January 30, 2014

V. Demolitions in Barzeh neighborhood, Damascus

Dates of demolitions: October 2012; February-July, 2013 (approximate)[41]

Estimated area demolished: 5.3 hectares

August 4, 2012

November 29, 2012

In the Barzeh neighborhood in northern Damascus, government forces demolished a total of 5.3 hectares of buildings in two waves: in October 2012 and at some point between February and late July 2013.[42]

According to Bassam, whose house was demolished, government officials justified the demolitions by referring to a decades-old 1960s decree authorizing the widening of the street as part of an urban planning effort.[43] “Everybody knew about this decree,” he told Human Rights Watch. “So when my brother and I decided to buy a piece of land in that area, we made sure that the property was located more than 20 meters from the street in case the government would decide to implement it.”[44] Human Rights Watch has not been able to obtain a copy of the decree.

But according to Bassam, when government forces demolished houses along the Tishreen Hospital Street during two weeks in October 2012, they also demolished his house, which he claimed was located more than 20 meters from the road.[45] Satellite imagery confirming both waves of demolition, shows that all houses within approximately 45 meters on either side of the road, and not 20 meters as the decree allegedly authorizes, were demolished.[46]

Bassam told Human Rights Watch that he tried to complain to the authorities, but that it had been useless:

My cousin and I went to the governor’s office in Damascus and asked for compensation. Of course, they said no. They told us that the demolition was ordered by this decree and we should have known about this before we bought the land. When we explained that our house is not within the 20 meter zone they told us to leave.[47]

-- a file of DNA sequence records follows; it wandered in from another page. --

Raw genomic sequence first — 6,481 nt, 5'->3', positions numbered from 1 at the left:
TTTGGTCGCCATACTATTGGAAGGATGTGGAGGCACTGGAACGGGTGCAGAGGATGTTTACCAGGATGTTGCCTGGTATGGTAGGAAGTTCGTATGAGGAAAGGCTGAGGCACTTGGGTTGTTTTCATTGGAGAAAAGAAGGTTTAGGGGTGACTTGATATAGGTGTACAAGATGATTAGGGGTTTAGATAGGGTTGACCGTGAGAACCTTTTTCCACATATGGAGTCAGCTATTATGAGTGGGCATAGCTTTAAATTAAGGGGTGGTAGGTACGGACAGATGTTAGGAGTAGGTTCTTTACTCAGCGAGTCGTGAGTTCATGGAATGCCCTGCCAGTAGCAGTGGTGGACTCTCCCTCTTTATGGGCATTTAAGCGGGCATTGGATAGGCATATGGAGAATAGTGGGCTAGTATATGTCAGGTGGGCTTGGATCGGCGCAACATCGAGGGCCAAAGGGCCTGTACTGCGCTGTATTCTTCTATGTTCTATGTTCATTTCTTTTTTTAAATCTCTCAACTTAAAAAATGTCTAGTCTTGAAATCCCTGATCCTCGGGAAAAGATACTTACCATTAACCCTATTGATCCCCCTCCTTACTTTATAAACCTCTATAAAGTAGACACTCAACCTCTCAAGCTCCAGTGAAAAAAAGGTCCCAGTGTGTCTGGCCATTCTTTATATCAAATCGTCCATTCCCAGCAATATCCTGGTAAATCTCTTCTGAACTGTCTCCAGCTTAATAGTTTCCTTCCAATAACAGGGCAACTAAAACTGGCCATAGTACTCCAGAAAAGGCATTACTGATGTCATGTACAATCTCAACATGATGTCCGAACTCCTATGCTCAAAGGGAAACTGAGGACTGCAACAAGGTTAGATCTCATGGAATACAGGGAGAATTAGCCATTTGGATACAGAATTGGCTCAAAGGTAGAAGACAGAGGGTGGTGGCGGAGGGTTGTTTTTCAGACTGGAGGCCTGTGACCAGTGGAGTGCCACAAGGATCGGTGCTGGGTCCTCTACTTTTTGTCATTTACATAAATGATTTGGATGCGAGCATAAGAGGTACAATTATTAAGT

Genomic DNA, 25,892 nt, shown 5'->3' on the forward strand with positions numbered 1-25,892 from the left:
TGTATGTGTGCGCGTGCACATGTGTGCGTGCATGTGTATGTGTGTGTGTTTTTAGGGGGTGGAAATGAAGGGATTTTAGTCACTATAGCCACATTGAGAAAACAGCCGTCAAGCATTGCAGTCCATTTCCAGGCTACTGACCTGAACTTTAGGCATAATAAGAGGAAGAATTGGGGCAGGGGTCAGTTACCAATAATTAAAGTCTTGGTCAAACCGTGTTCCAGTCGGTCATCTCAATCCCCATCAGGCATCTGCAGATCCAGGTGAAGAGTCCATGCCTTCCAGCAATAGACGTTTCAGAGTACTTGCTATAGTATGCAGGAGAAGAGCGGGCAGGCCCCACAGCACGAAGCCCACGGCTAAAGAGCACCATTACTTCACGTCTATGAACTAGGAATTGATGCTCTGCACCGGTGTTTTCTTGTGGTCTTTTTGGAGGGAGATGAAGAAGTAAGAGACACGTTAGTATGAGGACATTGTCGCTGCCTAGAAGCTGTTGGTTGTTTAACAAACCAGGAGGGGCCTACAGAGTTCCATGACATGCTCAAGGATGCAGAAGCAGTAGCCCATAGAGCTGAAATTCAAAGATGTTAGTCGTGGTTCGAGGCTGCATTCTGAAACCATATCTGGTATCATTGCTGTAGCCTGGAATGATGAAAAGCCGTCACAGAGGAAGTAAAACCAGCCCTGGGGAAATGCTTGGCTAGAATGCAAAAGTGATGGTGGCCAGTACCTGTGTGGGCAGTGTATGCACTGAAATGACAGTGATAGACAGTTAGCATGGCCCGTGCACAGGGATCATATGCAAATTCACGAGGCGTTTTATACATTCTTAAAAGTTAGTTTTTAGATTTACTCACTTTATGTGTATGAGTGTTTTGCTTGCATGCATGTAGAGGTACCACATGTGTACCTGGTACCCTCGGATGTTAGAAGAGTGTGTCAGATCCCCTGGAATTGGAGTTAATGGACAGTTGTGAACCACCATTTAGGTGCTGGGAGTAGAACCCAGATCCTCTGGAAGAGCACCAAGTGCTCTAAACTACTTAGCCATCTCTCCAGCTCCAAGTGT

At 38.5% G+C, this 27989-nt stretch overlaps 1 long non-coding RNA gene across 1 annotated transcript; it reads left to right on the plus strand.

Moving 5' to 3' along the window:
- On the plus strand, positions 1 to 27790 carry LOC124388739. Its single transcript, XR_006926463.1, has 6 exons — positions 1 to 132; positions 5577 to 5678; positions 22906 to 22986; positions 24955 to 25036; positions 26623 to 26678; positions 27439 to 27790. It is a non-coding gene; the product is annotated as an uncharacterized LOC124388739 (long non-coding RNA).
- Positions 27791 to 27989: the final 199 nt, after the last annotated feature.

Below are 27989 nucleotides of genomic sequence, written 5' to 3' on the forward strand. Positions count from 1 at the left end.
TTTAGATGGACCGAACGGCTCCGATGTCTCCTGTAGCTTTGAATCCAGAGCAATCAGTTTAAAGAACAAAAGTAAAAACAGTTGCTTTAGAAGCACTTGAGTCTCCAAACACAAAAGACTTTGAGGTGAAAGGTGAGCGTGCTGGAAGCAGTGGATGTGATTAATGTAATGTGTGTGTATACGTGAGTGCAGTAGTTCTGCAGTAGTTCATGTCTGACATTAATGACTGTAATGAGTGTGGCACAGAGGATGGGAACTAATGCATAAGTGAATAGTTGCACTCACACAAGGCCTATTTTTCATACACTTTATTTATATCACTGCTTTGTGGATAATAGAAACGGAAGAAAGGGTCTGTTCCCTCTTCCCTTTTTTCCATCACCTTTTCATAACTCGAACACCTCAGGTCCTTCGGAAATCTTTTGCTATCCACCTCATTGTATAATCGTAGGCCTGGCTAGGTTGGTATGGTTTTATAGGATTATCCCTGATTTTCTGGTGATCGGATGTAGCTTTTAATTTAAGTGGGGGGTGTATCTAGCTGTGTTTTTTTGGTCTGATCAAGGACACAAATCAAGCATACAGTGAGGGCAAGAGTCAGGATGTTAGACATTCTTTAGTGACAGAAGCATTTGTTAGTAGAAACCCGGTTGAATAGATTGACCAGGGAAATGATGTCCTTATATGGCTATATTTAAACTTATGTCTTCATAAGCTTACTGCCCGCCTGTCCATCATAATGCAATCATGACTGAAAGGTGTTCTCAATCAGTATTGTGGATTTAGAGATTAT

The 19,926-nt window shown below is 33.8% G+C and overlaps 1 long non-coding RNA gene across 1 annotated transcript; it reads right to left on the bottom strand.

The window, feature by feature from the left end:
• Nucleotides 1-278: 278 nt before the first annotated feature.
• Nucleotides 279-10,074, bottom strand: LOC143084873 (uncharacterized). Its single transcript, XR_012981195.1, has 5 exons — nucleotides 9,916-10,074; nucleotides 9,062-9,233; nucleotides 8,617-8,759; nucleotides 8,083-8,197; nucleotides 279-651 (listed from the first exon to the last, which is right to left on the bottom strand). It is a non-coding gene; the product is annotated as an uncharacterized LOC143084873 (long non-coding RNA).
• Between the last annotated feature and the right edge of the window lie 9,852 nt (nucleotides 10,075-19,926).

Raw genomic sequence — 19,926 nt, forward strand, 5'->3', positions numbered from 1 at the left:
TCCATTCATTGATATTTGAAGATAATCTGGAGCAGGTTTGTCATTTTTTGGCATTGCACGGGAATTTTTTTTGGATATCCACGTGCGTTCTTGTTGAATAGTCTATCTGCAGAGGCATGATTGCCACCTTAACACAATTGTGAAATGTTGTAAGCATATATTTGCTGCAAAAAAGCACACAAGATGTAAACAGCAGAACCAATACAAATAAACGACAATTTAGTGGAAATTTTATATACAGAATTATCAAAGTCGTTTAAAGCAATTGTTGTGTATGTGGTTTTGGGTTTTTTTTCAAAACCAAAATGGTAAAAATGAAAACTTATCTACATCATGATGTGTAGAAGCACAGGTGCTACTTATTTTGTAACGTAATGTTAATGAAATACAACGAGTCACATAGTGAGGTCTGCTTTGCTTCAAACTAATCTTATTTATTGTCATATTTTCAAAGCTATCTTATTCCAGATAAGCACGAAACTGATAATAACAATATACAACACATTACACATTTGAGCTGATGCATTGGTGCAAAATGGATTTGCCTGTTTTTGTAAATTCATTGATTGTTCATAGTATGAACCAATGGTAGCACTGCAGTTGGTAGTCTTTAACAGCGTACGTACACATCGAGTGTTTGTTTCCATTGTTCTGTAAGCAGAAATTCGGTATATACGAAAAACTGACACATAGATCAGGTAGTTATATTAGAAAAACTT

Bassam told Human Rights Watch that he had both a document confirming his ownership of the land and a construction permit for his house.[48] Human Rights Watch has not been able to verify this claim.

However, the location and context of the demolitions in the Barzeh neighborhood indicate that the demolitions were related to the ongoing conflict. Both the demolished areas were located in the immediate vicinity of the Tishreen Military Hospital, one of the main hospitals receiving and treating wounded government soldiers.[49] The area is also located at the very edge of Damascus and opposition fighters regularly used the road to move from fields outside the city where they hid, to the area around the Abu Barzeh mosque, where they staged protests, according to Bassam.

The October demolitions removed all buildings within 45 meters of the road to the south of the hospital. The second stage of demolitions destroyed more than 50 buildings just to the south and east of the hospital compound.

Media reports indicate that government and opposition forces clashed several times in the area in the weeks leading up to the demolitions. Media also reported several attacks on and explosions at government checkpoints and police-stations.

One international journalist who visited the hospital noted in an article in December 2012 that buildings on both sides of the road for 90 meters (100 yards) had been flattened by bulldozers to make sniping and ambushes more difficult and cited the director of the hospital saying that six doctor and four ambulance drivers had been killed in a year, possibly when trying to get to the hospital, although this is not specified in the article.[50]